Princeton’s general education distribution requirements represent different ways of knowing, all of which the University believes are essential for educated citizenship. While each student will concentrate in a discipline, a broad exposure to other kinds of knowledge will enhance students’ ability to discern what questions can be answered through methods native to their own fields and what questions require other methods.
For example, a lab experiment can show how a biological process operates, while evaluating whether that process is morally right or wrong requires the incorporation of ethically informed reasoning. A historical study can challenge widespread beliefs about events in the past, but it cannot explain how those beliefs shape human behavior in the present without the methods used in social analysis.
Exposure to a variety of academic disciplines not only helps us identify the right intellectual tools for the task at hand, but also deepens our respect for the variety of ways human beings seek to understand our world. The general education requirements offer students the chance to develop both intellectual rigor and humility by considering the possibilities and limitations of all forms of academic inquiry.
General Education Requirements for A.B. Students
- Writing Seminar—one course
- Language—one to four terms to complete, depending on the language students study and the level at which they start
- Culture and Difference (CD)—one course
- Epistemology and Cognition (EC)—one course
- Ethical Thought and Moral Values (EM)—one course
- Historical Analysis (HA)—one course
- Literature and the Arts (LA)—two courses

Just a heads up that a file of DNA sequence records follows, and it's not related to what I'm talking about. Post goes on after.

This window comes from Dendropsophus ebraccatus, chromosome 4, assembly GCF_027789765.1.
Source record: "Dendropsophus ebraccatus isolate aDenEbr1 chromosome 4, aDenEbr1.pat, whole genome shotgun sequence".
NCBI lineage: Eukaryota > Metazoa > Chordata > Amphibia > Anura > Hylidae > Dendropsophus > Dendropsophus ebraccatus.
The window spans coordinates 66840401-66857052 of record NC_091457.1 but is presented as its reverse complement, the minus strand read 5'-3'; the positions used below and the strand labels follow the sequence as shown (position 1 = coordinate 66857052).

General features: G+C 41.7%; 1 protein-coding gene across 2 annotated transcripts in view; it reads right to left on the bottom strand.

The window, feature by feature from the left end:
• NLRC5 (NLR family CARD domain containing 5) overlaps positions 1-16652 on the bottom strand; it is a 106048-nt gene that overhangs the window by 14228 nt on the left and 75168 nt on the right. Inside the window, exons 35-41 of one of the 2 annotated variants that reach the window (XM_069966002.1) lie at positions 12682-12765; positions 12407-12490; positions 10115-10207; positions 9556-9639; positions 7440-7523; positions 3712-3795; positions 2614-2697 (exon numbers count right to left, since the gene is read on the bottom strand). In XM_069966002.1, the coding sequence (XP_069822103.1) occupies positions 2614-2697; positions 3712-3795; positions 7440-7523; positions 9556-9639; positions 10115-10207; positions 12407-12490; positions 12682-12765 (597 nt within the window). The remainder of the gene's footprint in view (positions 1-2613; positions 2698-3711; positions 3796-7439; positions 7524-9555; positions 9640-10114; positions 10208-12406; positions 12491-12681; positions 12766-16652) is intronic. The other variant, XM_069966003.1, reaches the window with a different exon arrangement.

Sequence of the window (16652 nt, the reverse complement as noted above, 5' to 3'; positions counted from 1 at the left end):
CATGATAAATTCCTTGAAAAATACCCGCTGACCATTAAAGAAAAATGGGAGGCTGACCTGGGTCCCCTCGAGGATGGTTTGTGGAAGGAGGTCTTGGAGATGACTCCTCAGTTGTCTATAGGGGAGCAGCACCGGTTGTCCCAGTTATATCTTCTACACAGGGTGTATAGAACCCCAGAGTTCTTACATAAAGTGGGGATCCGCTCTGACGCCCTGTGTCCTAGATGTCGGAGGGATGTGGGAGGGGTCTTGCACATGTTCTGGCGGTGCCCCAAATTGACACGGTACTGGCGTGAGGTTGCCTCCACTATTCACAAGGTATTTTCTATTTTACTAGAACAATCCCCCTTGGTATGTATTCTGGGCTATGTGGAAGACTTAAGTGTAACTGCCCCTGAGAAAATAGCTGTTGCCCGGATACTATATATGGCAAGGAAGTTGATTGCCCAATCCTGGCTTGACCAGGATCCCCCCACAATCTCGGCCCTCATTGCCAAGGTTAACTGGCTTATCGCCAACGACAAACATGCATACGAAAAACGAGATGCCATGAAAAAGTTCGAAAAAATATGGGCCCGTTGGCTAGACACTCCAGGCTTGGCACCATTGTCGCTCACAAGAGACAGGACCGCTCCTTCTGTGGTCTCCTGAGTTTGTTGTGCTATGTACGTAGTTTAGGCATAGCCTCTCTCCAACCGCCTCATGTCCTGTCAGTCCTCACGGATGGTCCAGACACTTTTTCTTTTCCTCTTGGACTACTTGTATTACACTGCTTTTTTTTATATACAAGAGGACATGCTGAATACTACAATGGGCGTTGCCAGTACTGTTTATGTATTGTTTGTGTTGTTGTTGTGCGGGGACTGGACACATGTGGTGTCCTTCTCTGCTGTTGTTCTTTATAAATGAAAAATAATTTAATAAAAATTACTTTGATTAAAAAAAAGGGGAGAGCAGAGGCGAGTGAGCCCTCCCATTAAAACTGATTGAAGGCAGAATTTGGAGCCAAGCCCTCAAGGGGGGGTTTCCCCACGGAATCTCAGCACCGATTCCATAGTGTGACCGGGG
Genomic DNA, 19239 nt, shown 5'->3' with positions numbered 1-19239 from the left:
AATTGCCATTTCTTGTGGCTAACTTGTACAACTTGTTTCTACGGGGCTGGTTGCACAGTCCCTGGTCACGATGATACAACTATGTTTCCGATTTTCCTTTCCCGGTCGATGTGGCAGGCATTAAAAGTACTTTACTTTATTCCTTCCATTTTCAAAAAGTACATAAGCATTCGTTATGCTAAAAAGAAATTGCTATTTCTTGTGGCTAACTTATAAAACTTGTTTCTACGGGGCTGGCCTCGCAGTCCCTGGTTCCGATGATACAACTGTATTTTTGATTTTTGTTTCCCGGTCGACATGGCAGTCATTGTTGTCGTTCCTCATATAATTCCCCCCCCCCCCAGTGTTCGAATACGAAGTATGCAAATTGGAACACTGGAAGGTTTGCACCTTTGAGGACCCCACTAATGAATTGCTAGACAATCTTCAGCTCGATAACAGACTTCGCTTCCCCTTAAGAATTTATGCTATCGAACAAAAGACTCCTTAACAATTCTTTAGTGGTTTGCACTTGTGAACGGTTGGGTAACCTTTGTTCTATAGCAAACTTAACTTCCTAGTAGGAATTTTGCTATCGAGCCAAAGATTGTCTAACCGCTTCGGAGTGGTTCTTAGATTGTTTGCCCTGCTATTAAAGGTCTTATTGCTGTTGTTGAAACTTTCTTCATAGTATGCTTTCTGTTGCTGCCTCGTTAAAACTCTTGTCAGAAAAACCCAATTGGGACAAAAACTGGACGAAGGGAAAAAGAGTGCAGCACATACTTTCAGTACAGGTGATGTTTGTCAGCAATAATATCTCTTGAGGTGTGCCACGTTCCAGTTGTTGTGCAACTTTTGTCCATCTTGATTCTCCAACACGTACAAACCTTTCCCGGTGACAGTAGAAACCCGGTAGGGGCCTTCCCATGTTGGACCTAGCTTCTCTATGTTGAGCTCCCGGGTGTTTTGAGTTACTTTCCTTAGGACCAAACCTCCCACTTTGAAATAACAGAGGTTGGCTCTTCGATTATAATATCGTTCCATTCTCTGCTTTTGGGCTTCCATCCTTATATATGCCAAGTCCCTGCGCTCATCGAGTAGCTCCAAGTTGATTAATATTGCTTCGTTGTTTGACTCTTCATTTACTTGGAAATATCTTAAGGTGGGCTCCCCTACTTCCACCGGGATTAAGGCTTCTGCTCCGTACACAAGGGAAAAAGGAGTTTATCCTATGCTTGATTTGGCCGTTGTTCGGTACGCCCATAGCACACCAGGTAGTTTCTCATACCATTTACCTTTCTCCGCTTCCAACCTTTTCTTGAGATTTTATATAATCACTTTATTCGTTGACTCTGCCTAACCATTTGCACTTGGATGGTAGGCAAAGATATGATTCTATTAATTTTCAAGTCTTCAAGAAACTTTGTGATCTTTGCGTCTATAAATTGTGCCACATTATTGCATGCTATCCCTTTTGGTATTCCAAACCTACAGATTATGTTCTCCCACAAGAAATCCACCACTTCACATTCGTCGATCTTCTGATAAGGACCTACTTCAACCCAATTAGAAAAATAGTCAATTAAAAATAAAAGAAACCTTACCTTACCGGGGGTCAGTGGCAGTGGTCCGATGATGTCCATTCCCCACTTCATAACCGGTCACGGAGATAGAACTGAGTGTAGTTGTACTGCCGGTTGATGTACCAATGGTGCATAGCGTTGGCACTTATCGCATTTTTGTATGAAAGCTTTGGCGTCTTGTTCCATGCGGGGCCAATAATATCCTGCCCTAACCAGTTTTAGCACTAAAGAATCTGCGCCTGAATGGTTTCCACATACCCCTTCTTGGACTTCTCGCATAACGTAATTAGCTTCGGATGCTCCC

- Quantitative and Computational Reasoning (QR)—one course
- Science and Engineering (SEL/SEN)—two courses. At least one course must be a science and engineering course with laboratory (SEL). Students may elect a second laboratory science course, or a non-laboratory science course (SEN).
- Social Analysis (SA)—two courses
General Education Requirements for B.S.E. Students
In addition to the School of Engineering and Applied Science requirements of four terms of mathematics including multivariable calculus and linear algebra, two terms of physics, and one term each of chemistry and computer science, candidates for the B.S.E. degree must fulfill the writing requirement by taking a writing seminar in the first year and take a minimum of seven courses in the humanities and social sciences. The humanities and social science courses must include one course in four of the seven areas listed below:
- Culture and Difference (CD)
- Epistemology and Cognition (EC)
- Ethical Thought and Moral Values (EM)
- Language (at the 107/108 level or above)
- Historical Analysis (HA)
- Literature and the Arts (LA)
- Social Analysis (SA)
Language courses beyond the first year also count toward the seven; a language course at the 107/108 level or above counts toward the seven and satisfies one of four distribution requirements. Students majoring in Chemical and Biological Engineering are required to fulfill one distribution area with a course in Ethical Thought and Moral Values (EM).
Undergraduates at Princeton are expected to develop the ability to write clearly and persuasively. Toward this end, all students, without exception, must fulfill the University writing requirement by taking a writing seminar in the freshman year. Writing seminars have a common goal—for students, through practice and guidance, to master essential strategies and techniques of college-level inquiry and argument.
In addition to writing frequently and completing several major assignments of increasing complexity, students receive intensive instruction in academic writing, submit drafts for review, and participate in one-on-one conferences with the instructor. While writing seminars focus on the skills necessary for effective critical reading and writing, they differ in the topics and texts assigned. Students select their seminar based on their interests.